Out-of-jurisdiction attorneys will have two ways to apply for pro hac vice admission to the Southern Indiana District Court under a series of amendments being made to accommodate an upgrade to the electronic filing system.
Web Exclusive: Indiana Supreme Court proposes rule change to publish public notices online, create website
The Indiana Supreme Court has proposed an amendment to the state trial rules that would allow court-required public notices to go online on a court created-website. The court is describing the proposal as a possible tool to increase court modernization and efficiency, but one media organization is raising some concerns.Read More
Scrounging for change: DOL pauses proposed tip-pooling, tip credit rules changes
Proposed changes to the country’s tipped employee regulations have caused a stir among some states and worker advocates, prompting a temporary halt of further movement from the U.S. Department of Labor.Read More
Following changes made to accommodate social distancing beginning in 2020, the Indiana Supreme Court has permanently amended continuing education rules to lift limits on distance education.
The U.S. District Court for the Southern District of Indiana is seeking public comment on proposed amendments to its local rules, including possible changes to pro hac vice admissions.
An amended rule granting temporary licenses to out-of-state attorneys who are waiting for admission to the Indiana bar will now include lawyers working as deputy prosecutors and some attorneys working at the Indiana Department of Child Services.
The Indiana Supreme Court is requesting public comment on proposed rule amendments that, if approved, could provide additional legal aid funds to the Indiana Bar Foundation.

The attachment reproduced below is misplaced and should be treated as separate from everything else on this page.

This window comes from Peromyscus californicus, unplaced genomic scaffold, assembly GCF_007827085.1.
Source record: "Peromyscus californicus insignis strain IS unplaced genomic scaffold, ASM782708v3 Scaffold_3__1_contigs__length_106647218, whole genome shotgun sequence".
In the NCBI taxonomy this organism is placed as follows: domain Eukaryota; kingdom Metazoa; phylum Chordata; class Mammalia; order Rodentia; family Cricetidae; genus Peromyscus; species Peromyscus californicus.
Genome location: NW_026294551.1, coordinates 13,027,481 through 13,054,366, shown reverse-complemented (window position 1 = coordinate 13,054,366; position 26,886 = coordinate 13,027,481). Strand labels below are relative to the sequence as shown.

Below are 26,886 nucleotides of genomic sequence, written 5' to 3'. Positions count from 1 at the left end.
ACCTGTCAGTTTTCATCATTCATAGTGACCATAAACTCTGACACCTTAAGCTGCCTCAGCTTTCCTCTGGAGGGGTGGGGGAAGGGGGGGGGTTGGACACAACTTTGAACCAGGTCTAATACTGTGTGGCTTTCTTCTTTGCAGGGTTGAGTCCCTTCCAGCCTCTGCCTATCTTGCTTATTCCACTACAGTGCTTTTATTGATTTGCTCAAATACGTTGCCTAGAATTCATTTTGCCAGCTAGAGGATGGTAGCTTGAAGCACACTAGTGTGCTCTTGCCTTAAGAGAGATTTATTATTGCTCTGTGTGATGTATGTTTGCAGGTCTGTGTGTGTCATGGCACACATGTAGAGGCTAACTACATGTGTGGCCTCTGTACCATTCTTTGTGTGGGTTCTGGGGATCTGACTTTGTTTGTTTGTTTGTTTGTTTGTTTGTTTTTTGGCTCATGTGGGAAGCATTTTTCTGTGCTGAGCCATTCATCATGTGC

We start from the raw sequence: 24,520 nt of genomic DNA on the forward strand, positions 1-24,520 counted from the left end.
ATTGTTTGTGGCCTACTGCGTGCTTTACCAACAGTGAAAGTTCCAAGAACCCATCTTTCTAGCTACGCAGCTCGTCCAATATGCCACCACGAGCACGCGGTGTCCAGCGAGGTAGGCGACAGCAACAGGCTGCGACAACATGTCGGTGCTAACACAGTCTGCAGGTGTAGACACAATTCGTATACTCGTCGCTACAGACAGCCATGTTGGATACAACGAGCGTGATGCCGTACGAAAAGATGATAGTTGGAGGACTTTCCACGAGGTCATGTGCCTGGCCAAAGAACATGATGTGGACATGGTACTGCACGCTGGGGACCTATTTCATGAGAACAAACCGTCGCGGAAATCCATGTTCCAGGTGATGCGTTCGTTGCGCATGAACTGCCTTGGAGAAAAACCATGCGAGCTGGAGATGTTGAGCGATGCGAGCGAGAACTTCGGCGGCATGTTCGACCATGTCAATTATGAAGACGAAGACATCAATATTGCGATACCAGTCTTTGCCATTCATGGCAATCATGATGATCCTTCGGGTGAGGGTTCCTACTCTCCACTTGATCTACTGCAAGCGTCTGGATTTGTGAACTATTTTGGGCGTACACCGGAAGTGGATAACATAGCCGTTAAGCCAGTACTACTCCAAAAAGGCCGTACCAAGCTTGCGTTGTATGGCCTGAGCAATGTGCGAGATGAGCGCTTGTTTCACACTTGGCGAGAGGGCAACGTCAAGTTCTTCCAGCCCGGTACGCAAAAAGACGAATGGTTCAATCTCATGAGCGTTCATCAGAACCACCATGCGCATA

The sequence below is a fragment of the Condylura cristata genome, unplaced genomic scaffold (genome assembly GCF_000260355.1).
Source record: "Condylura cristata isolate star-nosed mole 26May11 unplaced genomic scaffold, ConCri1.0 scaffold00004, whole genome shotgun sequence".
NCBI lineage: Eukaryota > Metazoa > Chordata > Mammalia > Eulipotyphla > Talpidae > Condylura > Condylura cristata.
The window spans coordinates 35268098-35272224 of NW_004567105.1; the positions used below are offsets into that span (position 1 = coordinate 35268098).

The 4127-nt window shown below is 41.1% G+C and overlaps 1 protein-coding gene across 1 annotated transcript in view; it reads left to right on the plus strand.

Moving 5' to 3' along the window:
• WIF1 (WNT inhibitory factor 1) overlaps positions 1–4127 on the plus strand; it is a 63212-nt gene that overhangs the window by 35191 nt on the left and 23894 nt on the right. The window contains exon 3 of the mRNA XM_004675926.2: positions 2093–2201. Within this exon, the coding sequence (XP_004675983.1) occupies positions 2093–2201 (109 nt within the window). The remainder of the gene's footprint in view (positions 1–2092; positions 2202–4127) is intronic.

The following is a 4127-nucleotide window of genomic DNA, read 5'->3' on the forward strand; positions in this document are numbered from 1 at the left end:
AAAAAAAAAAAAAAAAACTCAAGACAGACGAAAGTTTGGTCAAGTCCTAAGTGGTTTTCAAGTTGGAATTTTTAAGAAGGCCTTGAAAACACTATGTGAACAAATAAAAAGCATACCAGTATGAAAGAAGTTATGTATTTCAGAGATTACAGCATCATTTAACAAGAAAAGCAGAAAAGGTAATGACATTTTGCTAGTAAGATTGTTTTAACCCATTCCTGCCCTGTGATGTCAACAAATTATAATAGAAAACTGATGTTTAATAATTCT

Amendments have been made to the Indiana Rules for Admission to the Bar and Discipline of Attorneys, the Indiana Supreme Court has announced.
The Indiana Supreme Court approved amendments to both the Indiana Rules of Appellate Procedure and Indiana Rules for Access to Court Records earlier this month.
The U.S. District Court for the Northern District of Indiana is requesting feedback for proposed local rule changes.
Federal rule changes take effect each Dec. 1 and govern all proceedings in cases thereafter commenced and, insofar as just and practicable, all proceedings then pending
New language has been added to Indiana’s trial rules to broaden the scope of electronic service.
The U.S. District Court for the Southern District of Indiana has announced amendments to its local rules concerning the format of filed documents and email filings.
The Indiana Supreme Court has announced several amendments to the rules of professional conduct and rules for admission to the bar and discipline of attorneys, including a new rule and references to the Indiana Office of Admissions and Continuing Education.
The Indiana Supreme Court is seeking feedback on proposed amendments to the state’s rules for access to court records and appellate procedures.
The 7th Circuit Court of Appeals is seeking comment on the proposed rescission of a federal rule regarding remands for revision of judgment.
How can the judiciary better respond to future declared emergencies that impair federal court operations? That’s a question the U.S. Courts are hoping members of the public are willing to offer their opinions on.
Changes have been made to a number of the state’s criminal, trial, small claims and administrative rules, including changes to rules governing the unavailability of judges and filing motions to correct errors.
The Indiana Supreme Court is seeking public comment on several proposed rule amendments that, among other things, could restructure the state’s criminal rules as well as provide guidance for service via online publication.
New rules regarding Social Security appeals and sealed cases will take effect next week in the Indiana Southern District Court.
The U.S. Judicial Conference Advisory Committee on Civil Rules is seeking comment to determine the difficulties attorneys encounter in complying with Civil Rule 26(b)(5)(A) and whether rule amendments could solve them.